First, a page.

Organizers have temporarily shut down some weekend Chinese language classes and moved them online for hundreds of children in metro Atlanta.
At several local Asian restaurants and groceries, customers have noticed fewer patrons than normal. And Chinese American coordinators have canceled or indefinitely postponed some community events.
Worries about the international coronavirus outbreak are widespread. But in metro Atlanta, nearly 8,000 miles from Wuhan, China, where the virus was first detected, Chinese-born immigrants and their families have been particularly rattled about the chances of encountering travelers who may have been in China recently and could have been exposed to the virus.
There have been no confirmed cases of the virus in Georgia, and only a dozen in the United States. The Centers for Disease Control and Prevention says the immediate health risk is low for the general American public. Yet there is worry.
Local Chinese Americans describe a new calculus of risk and emotion at play in their communities. Wear a mask in public? Avoid certain restaurants? Allow the kids to go to birthday parties?
More than 27,000 people in metro Atlanta were born in mainland China, according to federal figures. Some have closely followed news and messages from friends and family in that country, where the toll has been far greater.
Chinese language classes are still being held weekly in East Cobb. Students are squirted with hand sanitizer before entering classrooms. Teachers ask whether they have anyone in their homes who has traveled to China recently. Most haven’t. Those who have are told to stay away for two weeks. Still, that hasn’t eliminated concerns.
On a recent Sunday, more than a third of the enrolled students were no shows. And two sister campuses of the Atlanta Contemporary Chinese Academy in DeKalb and north Fulton counties shifted all classes online for hundreds of weekend students.
“Some people in the Chinese community might be on panic mode,” said Su Su, a Chinese-born East Cobb parent who, years ago, attended Wuhan University and now is a political science professor at the University of South Carolina.
She said she doesn’t feel panic herself, but social media has crackled with talk about the coronavirus, some of it true and some perhaps not, she said. “A rumor has its own magical power.”
While she said she is very comfortable being around other Chinese Americans she knows, she is careful about broader interactions.
She said she has imposed a rule on her family to temporarily avoid some Asian businesses, including grocers.
They have reduced their visits to some Chinese restaurants for now, Su said. And she said she limits which birthday parties her kids can attend. “It’s a tough decision because it hurts friendships.”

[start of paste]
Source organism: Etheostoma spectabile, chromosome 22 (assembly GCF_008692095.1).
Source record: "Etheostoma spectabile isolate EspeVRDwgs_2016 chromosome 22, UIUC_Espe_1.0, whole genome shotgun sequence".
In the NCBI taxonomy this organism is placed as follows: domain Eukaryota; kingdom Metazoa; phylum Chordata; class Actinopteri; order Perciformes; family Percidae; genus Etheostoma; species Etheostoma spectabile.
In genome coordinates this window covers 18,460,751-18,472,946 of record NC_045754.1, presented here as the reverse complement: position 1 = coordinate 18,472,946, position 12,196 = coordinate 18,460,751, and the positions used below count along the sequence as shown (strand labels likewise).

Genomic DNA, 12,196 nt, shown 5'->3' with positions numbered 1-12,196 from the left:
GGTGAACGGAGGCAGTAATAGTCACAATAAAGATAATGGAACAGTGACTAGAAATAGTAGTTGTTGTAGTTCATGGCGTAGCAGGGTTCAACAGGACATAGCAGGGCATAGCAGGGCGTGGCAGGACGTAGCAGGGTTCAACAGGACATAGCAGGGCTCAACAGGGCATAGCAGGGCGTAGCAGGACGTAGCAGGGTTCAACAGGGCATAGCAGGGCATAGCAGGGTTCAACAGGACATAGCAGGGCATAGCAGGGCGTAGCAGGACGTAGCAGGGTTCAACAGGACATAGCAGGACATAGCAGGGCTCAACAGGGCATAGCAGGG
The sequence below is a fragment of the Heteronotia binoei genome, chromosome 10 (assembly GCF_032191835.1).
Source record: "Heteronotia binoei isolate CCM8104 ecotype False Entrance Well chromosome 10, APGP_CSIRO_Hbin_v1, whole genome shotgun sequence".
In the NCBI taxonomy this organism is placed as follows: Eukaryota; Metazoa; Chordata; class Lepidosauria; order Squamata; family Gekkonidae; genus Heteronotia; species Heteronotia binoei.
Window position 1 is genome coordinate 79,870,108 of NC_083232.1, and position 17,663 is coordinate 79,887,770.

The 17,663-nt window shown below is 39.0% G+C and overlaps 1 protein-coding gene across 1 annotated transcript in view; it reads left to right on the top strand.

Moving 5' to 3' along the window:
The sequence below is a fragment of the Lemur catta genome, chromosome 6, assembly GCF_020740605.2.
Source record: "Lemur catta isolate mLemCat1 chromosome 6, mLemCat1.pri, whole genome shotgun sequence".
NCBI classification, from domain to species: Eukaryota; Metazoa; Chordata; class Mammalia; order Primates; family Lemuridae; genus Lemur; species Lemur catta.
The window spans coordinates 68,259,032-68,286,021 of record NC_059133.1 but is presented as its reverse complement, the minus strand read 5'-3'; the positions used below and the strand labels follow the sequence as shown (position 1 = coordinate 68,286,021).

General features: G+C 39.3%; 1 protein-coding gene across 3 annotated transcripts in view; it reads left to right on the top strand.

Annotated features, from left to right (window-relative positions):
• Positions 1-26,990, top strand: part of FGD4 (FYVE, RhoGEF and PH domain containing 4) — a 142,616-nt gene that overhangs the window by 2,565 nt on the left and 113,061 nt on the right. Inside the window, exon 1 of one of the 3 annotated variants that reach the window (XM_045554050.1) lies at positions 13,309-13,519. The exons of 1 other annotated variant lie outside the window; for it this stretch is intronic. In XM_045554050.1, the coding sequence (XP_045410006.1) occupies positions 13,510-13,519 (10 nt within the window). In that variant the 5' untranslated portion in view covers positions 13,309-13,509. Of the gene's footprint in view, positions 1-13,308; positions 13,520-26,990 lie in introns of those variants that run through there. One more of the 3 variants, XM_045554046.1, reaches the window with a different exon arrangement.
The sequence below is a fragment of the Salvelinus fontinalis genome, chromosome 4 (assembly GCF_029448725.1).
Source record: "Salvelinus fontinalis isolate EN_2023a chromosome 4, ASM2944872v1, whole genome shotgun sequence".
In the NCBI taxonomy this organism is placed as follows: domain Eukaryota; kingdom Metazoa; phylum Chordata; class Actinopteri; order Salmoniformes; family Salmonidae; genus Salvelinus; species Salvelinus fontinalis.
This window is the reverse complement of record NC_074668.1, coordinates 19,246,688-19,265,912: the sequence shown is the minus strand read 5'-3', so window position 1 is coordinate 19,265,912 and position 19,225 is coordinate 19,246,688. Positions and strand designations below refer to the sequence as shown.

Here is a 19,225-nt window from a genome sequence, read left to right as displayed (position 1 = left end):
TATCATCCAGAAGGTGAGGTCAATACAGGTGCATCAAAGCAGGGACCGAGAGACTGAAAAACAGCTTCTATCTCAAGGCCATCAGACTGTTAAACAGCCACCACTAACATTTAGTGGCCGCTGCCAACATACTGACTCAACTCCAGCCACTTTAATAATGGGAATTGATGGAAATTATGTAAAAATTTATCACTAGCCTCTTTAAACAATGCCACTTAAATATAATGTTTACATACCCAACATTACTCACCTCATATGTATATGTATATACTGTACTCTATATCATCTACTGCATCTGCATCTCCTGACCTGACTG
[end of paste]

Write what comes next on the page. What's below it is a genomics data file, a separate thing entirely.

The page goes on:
Others don’t go that far. Ming Hua, who serves on a campus board for the Atlanta Contemporary Chinese Academy, said he believes few families locally have been to China in recent weeks or hosted visitors from there. He said he sees avoiding Chinese businesses as an overreaction.
Azure Duane, who grew up in China and performs acupuncture locally, said one of her kids has been particularly concerned about coronavirus and recently refused to go to an after-hours public school gathering because of it. But she volunteered at the same event and continues to patronize Chinese businesses.
Her family is sticking with the basics she stressed long before the coronavirus outbreak: wash your hands often, get plenty of sleep, drink lots of water, eat foods rich in Vitamin C.
In Chinese cultures, there’s always an emphasis on avoiding contagious diseases and staying healthy, said Bing Zeng, who chairs the Atlanta-based Association of Chinese Professionals.
But this year, concerns about the flu season were compounded by worries about the coronavirus, she said. Community leaders have advised against big public gatherings.
“Just to play it safe,” Zeng said, the ACP decided to postpone last week’s scheduled 20th anniversary of its big spring show celebrating the Chinese New Year.
Nearly 800 people had been expected at the Infinite Energy Center event in Gwinnett County. Many of the scheduled performers are based in China, but were being discouraged from traveling, Zeng said. Ticket prices will be refunded, she said. No new date has been set yet for the show.
Some other local events tied to the Chinese New Year were also put off, including annual gatherings typically held in local restaurants.
Jian Leung said he’s seen far fewer diners than normal at the Oriental Pearl restaurant he co-owns in the Chinatown shopping center in Chamblee. Both Chinese and non-Chinese patrons have stayed away, he said, because of broad fears about coronavirus.
“People won’t come out to eat,” Leung said. “Everything is crazy.”
At a nearby Chinese grocery, an Asian American man, who gave only one name, Yong, wore what looked like a surgical mask while shopping. He said he is avoiding any Asian restaurants for the time being.
On a recent afternoon in Duluth, most shoppers were maskless while strolling the aisles at the Great Wall Supermarket, a grocery store chain.
But Jing Chun said she regretted not having a mask handy for the visit. Chun, a nurse, said friends have talked about eating at Korean restaurants instead of Chinese ones because of the coronavirus.
Sadi Balgobin, who isn’t from China, loaded up on fruits and vegetables at Great Wall, a regular stop for her. But she said she was careful to only select produce grown in the United States.
Meanwhile, several local Chinese Americans interviewed said they haven’t witnessed any increase in bias against Chinese Americans since the virus’ outbreak.
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